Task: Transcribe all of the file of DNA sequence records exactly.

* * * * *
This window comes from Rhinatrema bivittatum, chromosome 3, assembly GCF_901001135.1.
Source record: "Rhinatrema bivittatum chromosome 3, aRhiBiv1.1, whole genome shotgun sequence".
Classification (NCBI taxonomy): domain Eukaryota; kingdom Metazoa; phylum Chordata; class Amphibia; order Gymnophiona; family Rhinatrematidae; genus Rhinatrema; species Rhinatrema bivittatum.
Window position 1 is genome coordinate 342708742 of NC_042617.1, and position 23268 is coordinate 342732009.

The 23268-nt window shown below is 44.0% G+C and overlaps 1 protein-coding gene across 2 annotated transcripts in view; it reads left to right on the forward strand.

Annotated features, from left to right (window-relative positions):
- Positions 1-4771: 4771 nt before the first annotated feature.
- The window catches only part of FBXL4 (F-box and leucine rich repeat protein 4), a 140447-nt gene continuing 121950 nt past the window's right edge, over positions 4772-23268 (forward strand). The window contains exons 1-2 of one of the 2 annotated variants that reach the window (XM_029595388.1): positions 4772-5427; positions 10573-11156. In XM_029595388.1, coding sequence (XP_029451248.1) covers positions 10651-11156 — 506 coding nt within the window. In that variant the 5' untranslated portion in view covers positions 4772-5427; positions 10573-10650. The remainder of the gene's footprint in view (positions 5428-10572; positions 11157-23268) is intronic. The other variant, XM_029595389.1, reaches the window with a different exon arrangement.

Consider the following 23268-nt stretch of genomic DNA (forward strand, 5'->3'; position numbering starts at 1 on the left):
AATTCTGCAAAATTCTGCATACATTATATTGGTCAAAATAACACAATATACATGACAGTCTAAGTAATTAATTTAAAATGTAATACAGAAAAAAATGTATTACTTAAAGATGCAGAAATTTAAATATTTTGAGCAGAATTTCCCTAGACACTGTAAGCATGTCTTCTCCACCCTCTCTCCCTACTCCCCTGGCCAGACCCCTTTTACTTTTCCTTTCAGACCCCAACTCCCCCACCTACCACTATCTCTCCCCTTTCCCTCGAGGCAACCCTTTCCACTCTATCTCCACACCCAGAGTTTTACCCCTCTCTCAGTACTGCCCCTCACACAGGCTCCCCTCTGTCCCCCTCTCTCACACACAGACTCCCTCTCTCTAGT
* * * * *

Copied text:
This window comes from Rhinatrema bivittatum, chromosome 3, assembly GCF_901001135.1.
Source record: "Rhinatrema bivittatum chromosome 3, aRhiBiv1.1, whole genome shotgun sequence".
Classification (NCBI taxonomy): domain Eukaryota; kingdom Metazoa; phylum Chordata; class Amphibia; order Gymnophiona; family Rhinatrematidae; genus Rhinatrema; species Rhinatrema bivittatum.
Window position 1 is genome coordinate 342708742 of NC_042617.1, and position 23268 is coordinate 342732009.

The 23268-nt window shown below is 44.0% G+C and overlaps 1 protein-coding gene across 2 annotated transcripts in view; it reads left to right on the forward strand.

Annotated features, from left to right (window-relative positions):
- Positions 1-4771: 4771 nt before the first annotated feature.
- The window catches only part of FBXL4 (F-box and leucine rich repeat protein 4), a 140447-nt gene continuing 121950 nt past the window's right edge, over positions 4772-23268 (forward strand). The window contains exons 1-2 of one of the 2 annotated variants that reach the window (XM_029595388.1): positions 4772-5427; positions 10573-11156. In XM_029595388.1, coding sequence (XP_029451248.1) covers positions 10651-11156 — 506 coding nt within the window. In that variant the 5' untranslated portion in view covers positions 4772-5427; positions 10573-10650. The remainder of the gene's footprint in view (positions 5428-10572; positions 11157-23268) is intronic. The other variant, XM_029595389.1, reaches the window with a different exon arrangement.

Consider the following 23268-nt stretch of genomic DNA (forward strand, 5'->3'; position numbering starts at 1 on the left):
AATTCTGCAAAATTCTGCATACATTATATTGGTCAAAATAACACAATATACATGACAGTCTAAGTAATTAATTTAAAATGTAATACAGAAAAAAATGTATTACTTAAAGATGCAGAAATTTAAATATTTTGAGCAGAATTTCCCTAGACACTGTAAGCATGTCTTCTCCACCCTCTCTCCCTACTCCCCTGGCCAGACCCCTTTTACTTTTCCTTTCAGACCCCAACTCCCCCACCTACCACTATCTCTCCCCTTTCCCTCGAGGCAACCCTTTCCACTCTATCTCCACACCCAGAGTTTTACCCCTCTCTCAGTACTGCCCCTCACACAGGCTCCCCTCTGTCCCCCTCTCTCACACACAGACTCCCTCTCTCTAGT